Tennessee Modernism: McCarty Cabin by Bruce McCarty

Structure: McCarty Cabin / E.H. McCarty Summer Home
Location: Gatlinburg, Tennessee
Architect: Bruce McCarty
Date: 1952
Story: If you’ve ever searched Google for Knoxville mid-century modern architecture, chances are pretty high you’ve seen work designed by legendary Knoxville architect Bruce McCarty. Not even this blog is immune to Bruce’s charm…as evidenced by our recent feature on the two residences he designed for himself.

But more than just a talented architect, Bruce was a family man. Now, Bruce’s mother “E” lived in Orlando, Florida. Every so often, she’d come up to Knoxville to visit Bruce and his family (especially her grandkids). Sometime around 1950, E asked Bruce to design her a summer cabin, something near to Knoxville that had enough room for the family to come stay with her when she visited.

Original house rendering (© McCarty Holsaple McCarty)

First, the site. They selected a wooded, five-acre parcel of land in Gatlinburg, Tennessee. In the winter, when the trees thinned out, the hilltop lot looked straight out at the Smoky Mountains.

1950s photo of the cabin’s south-facing exterior (© McCarty Holsaple McCarty)

Next, the functionality. Bruce wanted to ensure the house would be able to serve two functions: it would be a summer home for E, yes, but it also needed to be a place where he and his three brothers (along with their families) could vacation — separately or all at once!

Let’s talk layout. The cabin is a split level house with a mirrored layout. The sleeping area is the upper level and the living area is the lower level.

Each upstairs bedroom features its own outdoor balcony which cantilevers over the ground. In the early days, these floating balconies were used as sleeping porches!

The space connecting the two bedrooms forms an indoor sleeping balcony. From the balcony, you can look out over the downstairs living room or look out to the south (to get the view of the Smokies).

1950s photo of the cabin’s heavy stone living room (© McCarty Holsaple McCarty)

Material-wise, the house features an impressive amount of mountain stone. It forms the fireplace and a lot of the living room wall, making the house feel very, very solid. Originally, the house did not have air-conditioning, so the heavy stone worked to keep the house cool in the summer. Speaking of solid, the floors in the downstairs are built of Tennessee Marble, waxed until it shines.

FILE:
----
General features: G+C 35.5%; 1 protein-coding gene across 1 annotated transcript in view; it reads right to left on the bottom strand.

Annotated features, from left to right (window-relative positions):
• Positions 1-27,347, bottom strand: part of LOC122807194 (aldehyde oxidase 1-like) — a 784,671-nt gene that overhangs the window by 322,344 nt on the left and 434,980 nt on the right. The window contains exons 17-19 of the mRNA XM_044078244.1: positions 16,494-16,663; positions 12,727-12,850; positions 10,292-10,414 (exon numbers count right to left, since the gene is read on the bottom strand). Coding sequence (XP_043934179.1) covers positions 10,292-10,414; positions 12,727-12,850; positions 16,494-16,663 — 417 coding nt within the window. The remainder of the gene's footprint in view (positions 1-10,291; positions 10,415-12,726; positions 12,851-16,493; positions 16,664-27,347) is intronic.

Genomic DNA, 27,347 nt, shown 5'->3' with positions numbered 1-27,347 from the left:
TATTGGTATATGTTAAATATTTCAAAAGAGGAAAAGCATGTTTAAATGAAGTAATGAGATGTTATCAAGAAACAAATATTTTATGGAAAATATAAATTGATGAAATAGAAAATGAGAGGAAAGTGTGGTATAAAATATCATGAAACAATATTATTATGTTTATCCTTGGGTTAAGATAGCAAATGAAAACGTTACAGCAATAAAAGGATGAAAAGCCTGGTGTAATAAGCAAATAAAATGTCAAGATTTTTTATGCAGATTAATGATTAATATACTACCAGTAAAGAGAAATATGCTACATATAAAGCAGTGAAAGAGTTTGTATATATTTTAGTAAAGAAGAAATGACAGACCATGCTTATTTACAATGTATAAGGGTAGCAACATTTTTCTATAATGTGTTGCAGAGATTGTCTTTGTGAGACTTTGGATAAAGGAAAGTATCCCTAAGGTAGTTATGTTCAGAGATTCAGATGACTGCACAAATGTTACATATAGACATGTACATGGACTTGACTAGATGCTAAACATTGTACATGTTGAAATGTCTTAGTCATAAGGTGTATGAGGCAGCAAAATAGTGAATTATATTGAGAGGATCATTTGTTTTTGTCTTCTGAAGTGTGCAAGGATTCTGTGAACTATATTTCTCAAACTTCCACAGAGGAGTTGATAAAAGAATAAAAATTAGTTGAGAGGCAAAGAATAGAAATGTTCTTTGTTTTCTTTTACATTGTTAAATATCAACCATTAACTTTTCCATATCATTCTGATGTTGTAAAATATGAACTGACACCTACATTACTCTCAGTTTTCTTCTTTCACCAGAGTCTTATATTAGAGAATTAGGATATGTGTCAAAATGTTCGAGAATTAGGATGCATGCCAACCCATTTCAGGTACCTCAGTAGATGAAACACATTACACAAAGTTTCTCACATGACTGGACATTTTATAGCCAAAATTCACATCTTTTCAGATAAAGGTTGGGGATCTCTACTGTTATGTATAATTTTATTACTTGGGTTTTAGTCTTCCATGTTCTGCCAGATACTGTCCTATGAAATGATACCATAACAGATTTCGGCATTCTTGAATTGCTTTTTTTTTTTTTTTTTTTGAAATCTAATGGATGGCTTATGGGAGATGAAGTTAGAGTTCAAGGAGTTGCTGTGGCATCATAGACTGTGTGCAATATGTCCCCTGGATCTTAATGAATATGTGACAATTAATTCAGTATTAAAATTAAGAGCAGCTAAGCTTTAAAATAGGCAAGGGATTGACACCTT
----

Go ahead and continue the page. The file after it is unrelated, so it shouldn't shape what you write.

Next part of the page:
There is an abundance of wood throughout the cabin which offsets the harshness of the stone. The glass (especially in the huge living room) was all salvaged by Bruce from old store fronts!

1950s photo of the cabin looking into the kitchen. Living room is on your left, the patio is on your right (© McCarty Holsaple McCarty)

Lastly, let’s talk about the living room + the view. Frank Lloyd Wright is known for using a technique architects call “compression and release,” where a smaller room with a low (compressed) ceiling opens (releases) directly into a larger room with a view of the outdoors. In the cabin, Bruce employee this technique in an excellent way. When you enter the house, you go down a few stairs and enter into the living room which has very, very low ceilings. It doesn’t feel claustrophobic per se, but the structure pushes you to look ahead. And what lies ahead (at the south end of the room) is stunning: a two-story glass window looking out at the most incredible view of the Great Smoky Mountains. When you’re seated in the living room, this glass almost disappears. The structure of the windows is designed in such a way as to never restrict your view. Looking left or looking right reveals only more nature.

Here you can see the low ceiling of the living room
Looking down from the balcony, you can see the ‘release’ of the space as it opens up to the view

Now, you may have noticed that this blog is a bit more experiential than some of my previous blogs. That is because I have visited this place in person, I’ve seen it with my own two eyes! The McCarty cabin recently hit the market, and was purchased by a modernism-loving couple. The new owners have spent the past six months renovating the house, updating its internal systems and giving it a little more modern functionality.

Mid renovation, don’t mind the mess!

The owners were kind enough to let me document the renovation and see the finished product. However, not content to keep the McCarty cabin to themselves, the house can be rented on AirBNB! I couldn’t be more grateful to the new owners and would like to express my heartfelt thanks to them for letting me help bring the history of this architectural gem to light.

Oh and here’s a bunch more photos!

One thought on “Tennessee Modernism: McCarty Cabin by Bruce McCarty

  1. Hi,
    Great article and it’s awesome to know even more of the history of this gorgeous home. It’s been my privilege to have done a lot of the most recent remodeling and repairs to The McCarty House, in particular the carpentry. I salvaged all I could of the Clear Douglas Fir woodwork that Bruce used on the inside and re-used it where necessary to hide ductwork and other newer implementations, along with some that I’ve had in my stash for over 30 years, lol. I also made the cabinet beside the stove since the old one was so much larger than our typical modern day units.
    The new owners were emphatic about keeping the original Soul in the home and I was honored that they wanted me to perform the work.

    Like

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